ASX LR 10.15 specifies the requirements to be contained in the explanatory material seeking shareholder approval of grants of securities to directors. A new requirement is contained in LR10.15.11 and states:
A statement to the following effect:
- Details of any securities issued under the scheme will be published in the annual report of the entity relating to the period in which they were issued, along with a statement that approval for the issue was obtained under listing rule 10.14.
- Any additional persons covered by listing rule 10.14 who become entitled to participate in an issue of securities under the scheme after the resolution is approved and who were not named in the notice of meeting will not participate until approval is obtained under that rule.
The second dot point overrides LR10.16(b) and therefore makes it compulsory for all grants to directors (and their associates) under the scheme to be subject to prior shareholder approval irrespective of whether or not on-market purchases will be used to settle options and rights once an approval has been obtained under LR10.15, as soon as shareholder approval is obtained for any single director in the plan. There is no time limit on this overriding provision, however it only applies to issues under the scheme so a new scheme should re-open the opportunity to rely on LR10.16(b) until an approval for a grant under the new scheme is obtained under LR10.15.
From a corporate governance point of view and to satisfy the preferences of proxy advisors, GRG recommends that all grants to directors be subject to shareholder approval. If this approach is adopted, then the foregoing change will be of little relevance. This mainly has implications for out-of-cycle grants to a managing director, such as in the case of a new appointment, or in the case of newly appointed non-executive directors. However, assuming the Board has a fixed policy for calculating grants based on a volume weighted average price at fixed points in the year and taking into account dividends, timing/delays of grants should not be of any concern to participants since the number to be granted will not be impacted by a delay until the next meeting of shareholders.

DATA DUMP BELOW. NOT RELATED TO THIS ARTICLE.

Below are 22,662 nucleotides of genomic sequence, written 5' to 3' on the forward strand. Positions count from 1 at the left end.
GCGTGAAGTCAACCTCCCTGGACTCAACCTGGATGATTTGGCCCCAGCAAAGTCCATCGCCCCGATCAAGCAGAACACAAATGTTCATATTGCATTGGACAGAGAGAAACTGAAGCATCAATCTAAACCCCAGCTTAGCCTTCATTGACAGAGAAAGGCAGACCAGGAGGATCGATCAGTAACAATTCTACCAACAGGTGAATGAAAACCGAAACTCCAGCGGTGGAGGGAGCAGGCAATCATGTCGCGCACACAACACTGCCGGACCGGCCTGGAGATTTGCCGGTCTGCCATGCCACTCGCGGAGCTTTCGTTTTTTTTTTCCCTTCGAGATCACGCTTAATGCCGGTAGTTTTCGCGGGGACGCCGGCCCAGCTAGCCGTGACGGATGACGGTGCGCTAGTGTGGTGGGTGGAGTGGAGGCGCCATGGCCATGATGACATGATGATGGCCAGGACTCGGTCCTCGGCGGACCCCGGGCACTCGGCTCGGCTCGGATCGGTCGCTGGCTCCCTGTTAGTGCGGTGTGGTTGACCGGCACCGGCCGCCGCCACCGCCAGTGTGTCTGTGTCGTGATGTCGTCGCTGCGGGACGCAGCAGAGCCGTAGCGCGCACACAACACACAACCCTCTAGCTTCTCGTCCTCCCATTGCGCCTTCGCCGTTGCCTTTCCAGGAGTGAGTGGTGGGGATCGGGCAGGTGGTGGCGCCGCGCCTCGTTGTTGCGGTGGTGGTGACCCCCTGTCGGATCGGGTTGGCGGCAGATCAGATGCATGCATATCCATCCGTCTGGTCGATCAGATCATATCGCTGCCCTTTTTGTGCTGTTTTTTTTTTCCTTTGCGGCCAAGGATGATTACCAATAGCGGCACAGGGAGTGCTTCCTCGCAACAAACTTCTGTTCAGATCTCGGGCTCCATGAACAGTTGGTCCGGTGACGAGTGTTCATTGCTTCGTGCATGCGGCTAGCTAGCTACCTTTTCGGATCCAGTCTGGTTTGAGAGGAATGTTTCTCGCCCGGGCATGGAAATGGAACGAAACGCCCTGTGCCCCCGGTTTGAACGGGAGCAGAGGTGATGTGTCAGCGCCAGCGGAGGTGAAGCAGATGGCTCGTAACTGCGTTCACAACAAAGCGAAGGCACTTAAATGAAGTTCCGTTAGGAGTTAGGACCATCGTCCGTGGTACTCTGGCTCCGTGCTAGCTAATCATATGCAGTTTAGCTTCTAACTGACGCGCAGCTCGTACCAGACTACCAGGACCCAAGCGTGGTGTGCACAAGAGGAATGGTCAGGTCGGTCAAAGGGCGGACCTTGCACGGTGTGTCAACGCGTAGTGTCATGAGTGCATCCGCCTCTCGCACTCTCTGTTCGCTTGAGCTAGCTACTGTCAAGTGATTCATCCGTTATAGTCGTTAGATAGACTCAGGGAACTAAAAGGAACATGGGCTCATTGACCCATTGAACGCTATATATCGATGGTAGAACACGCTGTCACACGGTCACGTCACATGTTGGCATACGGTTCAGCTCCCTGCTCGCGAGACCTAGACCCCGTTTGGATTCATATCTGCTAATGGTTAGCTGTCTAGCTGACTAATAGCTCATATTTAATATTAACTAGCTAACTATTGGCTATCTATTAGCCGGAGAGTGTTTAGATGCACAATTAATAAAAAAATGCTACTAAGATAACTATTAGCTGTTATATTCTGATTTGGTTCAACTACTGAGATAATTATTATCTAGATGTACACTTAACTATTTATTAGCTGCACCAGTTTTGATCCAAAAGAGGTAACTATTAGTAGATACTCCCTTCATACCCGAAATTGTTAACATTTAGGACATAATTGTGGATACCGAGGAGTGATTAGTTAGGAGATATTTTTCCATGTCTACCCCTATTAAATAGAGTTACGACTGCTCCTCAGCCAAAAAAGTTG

Crossing Bridges Before You Get to Them
ASX LR14.1A states:
A notice of meeting which contains a resolution seeking an approval of security holders under the listing rules must summarise the relevant rule and what will happen if security holders give, or do not give, that approval.
Thus, the explanatory material accompanying any resolution must now include a statement as to what will happen if the resolution is not approved. Many Boards would previously have given little attention to this aspect in the expectation that the resolution will be approved. Further, Boards would probably have preferred to delay making a decision on what action will be taken until they have considered any feedback from shareholders as to the reasons for voting against the resolution. Generally speaking, the alternative being presented in notices of meeting observed so far, is that the grant will be settled in cash instead. This provides shareholders with an incentive to approve the resolution, since cash settlement is generally less desirable for external stakeholders than equity settlement. Lessons should be taken from the Kogan case however, where proxy advisors have indicated they are voting against what they perceive to be an unreasonable grant to the managing director, noting the cash settlement consequence if not approved, and warning that they will vote against the re-election of any directors that fail to act to stop what they perceive as unreasonable remuneration. What action, if any, will be taken by ASIC if the resolution is not approved by shareholders and the Board implements its stated intention to deliver a cash alternative which could be viewed as a breach of s208 of the Corporations Act.
ASX/Market Notifications Clarifications (Appendix 3B etc.)